Hi Evelyn, Since you are smaller, perhaps you can leverage agility. A large aircraft is disadvantaged in a dog fight. Look for ways to reduce the ordering process and multi-party approval steps, automate the customer experience to reduce friction and expedite production so there's a better overall customer experience with higher quality or faster delivery. Perhaps there's an area of precision machining that the big guys can't service well that requires personal attention, agility, iteration or protyping. Finding a niche could be your hallmark. Good luck! Barry

Evelyn Chen

August 12th, 2015

Hi John,

I know this Supplier Connection and had registered my company to its portal before. However, I haven't seen a request from these 500 fortune companies yet.  Instead, I met the key persons in all these trade show and conference I've attended. I would like to pick up my status on Supplier Connection again if your friend can share with me his advice on how to get more attention from there?  If possible, I like to connect with him. Please advise! Thank you!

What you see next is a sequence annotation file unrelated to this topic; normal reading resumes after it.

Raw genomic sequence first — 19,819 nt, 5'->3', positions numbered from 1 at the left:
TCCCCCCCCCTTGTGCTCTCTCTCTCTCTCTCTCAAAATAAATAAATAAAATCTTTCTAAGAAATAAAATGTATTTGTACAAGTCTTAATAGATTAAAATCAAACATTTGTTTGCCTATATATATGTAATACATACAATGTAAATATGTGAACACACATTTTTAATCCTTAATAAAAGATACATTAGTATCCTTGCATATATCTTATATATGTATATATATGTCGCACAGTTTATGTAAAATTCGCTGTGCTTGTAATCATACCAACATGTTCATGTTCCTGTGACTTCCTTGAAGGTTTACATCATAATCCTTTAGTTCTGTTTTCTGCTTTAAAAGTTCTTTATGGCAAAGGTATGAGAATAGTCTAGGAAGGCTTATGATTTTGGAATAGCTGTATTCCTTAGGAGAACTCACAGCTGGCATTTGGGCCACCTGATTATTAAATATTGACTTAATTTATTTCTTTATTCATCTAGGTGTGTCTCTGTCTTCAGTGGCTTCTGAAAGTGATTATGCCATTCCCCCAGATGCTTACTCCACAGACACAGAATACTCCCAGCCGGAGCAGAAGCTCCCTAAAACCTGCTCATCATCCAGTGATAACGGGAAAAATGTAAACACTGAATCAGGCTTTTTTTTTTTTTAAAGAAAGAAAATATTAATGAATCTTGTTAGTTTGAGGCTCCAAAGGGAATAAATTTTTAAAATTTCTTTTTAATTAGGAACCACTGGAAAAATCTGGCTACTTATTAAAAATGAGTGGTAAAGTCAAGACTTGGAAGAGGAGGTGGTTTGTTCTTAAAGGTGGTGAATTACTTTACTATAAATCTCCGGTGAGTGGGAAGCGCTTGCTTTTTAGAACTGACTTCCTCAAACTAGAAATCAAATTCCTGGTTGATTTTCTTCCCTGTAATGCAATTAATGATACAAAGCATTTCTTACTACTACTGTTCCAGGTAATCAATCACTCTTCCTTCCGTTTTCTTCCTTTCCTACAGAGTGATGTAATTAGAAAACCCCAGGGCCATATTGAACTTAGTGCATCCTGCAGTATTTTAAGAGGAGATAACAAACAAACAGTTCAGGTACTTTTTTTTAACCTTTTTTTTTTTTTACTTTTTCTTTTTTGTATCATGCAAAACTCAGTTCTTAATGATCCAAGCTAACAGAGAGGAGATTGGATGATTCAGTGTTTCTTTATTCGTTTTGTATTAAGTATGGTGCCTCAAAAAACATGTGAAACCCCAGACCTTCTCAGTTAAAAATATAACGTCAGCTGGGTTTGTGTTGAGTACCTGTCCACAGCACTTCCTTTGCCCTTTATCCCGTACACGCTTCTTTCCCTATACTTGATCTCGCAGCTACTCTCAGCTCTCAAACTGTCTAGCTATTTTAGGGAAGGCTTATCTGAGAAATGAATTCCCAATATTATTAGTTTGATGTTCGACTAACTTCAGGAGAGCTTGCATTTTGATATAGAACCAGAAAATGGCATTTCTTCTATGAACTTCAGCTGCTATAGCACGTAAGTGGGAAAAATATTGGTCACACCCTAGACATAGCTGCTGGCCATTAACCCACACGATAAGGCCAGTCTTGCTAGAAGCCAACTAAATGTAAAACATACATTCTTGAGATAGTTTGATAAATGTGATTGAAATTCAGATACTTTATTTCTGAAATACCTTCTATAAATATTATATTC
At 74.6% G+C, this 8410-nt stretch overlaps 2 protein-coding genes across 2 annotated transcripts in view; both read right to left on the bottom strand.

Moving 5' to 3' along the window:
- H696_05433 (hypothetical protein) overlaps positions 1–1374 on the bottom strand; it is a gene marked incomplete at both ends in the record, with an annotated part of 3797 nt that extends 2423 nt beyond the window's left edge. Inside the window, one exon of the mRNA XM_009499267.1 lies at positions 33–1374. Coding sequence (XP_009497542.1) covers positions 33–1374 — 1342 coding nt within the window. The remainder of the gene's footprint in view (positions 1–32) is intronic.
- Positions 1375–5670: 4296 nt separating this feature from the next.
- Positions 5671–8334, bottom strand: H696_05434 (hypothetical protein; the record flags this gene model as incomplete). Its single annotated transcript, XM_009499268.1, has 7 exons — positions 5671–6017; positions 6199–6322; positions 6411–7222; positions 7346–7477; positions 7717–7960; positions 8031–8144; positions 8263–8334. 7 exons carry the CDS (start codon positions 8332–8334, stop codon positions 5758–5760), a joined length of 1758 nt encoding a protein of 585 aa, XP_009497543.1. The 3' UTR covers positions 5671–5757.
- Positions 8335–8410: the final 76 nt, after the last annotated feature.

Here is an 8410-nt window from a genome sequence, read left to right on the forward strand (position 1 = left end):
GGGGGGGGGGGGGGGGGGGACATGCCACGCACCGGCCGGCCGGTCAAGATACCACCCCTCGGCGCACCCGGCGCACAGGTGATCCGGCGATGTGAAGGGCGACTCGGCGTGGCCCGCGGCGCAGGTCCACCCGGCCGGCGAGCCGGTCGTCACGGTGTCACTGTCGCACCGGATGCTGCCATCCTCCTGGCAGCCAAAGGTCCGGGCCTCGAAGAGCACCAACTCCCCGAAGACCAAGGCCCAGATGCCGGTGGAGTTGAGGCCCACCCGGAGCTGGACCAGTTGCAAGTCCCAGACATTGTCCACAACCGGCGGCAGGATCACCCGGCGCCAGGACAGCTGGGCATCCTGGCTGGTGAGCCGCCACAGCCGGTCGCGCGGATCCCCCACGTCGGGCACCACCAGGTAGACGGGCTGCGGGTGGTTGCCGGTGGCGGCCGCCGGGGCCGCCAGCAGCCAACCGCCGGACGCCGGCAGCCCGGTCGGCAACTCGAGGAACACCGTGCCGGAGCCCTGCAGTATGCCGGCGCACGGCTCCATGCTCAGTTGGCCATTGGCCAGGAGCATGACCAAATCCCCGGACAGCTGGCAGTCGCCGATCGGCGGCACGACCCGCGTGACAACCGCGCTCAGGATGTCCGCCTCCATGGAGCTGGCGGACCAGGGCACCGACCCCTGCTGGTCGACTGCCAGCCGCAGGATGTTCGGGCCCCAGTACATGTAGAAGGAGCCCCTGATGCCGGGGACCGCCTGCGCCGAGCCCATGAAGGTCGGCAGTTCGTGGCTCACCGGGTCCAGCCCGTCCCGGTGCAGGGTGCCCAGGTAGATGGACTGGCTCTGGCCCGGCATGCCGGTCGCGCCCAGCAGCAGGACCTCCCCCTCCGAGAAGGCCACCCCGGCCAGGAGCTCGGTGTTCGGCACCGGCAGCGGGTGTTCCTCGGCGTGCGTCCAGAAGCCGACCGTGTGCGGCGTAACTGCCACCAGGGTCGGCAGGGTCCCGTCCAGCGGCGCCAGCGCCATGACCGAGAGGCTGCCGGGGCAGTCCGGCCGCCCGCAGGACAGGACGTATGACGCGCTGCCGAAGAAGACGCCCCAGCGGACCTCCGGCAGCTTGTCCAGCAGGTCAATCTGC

Evelyn Chen

August 12th, 2015

Overall, I still want to conclude that it really takes a lot of time get new customer's attention and consideration to do business!

Anton Yakovlev Founder of four successful businesses on two continents who can help you do the same

August 11th, 2015

You probably could bring in flexibility, ability to reach each customer particular needs, and outstanding customer service. You probably could also undermine your competitor by emphasizing local origin of your product. 

All these are not easy to copy when you're a really large company with tons of customers. 

Steve Owens

August 12th, 2015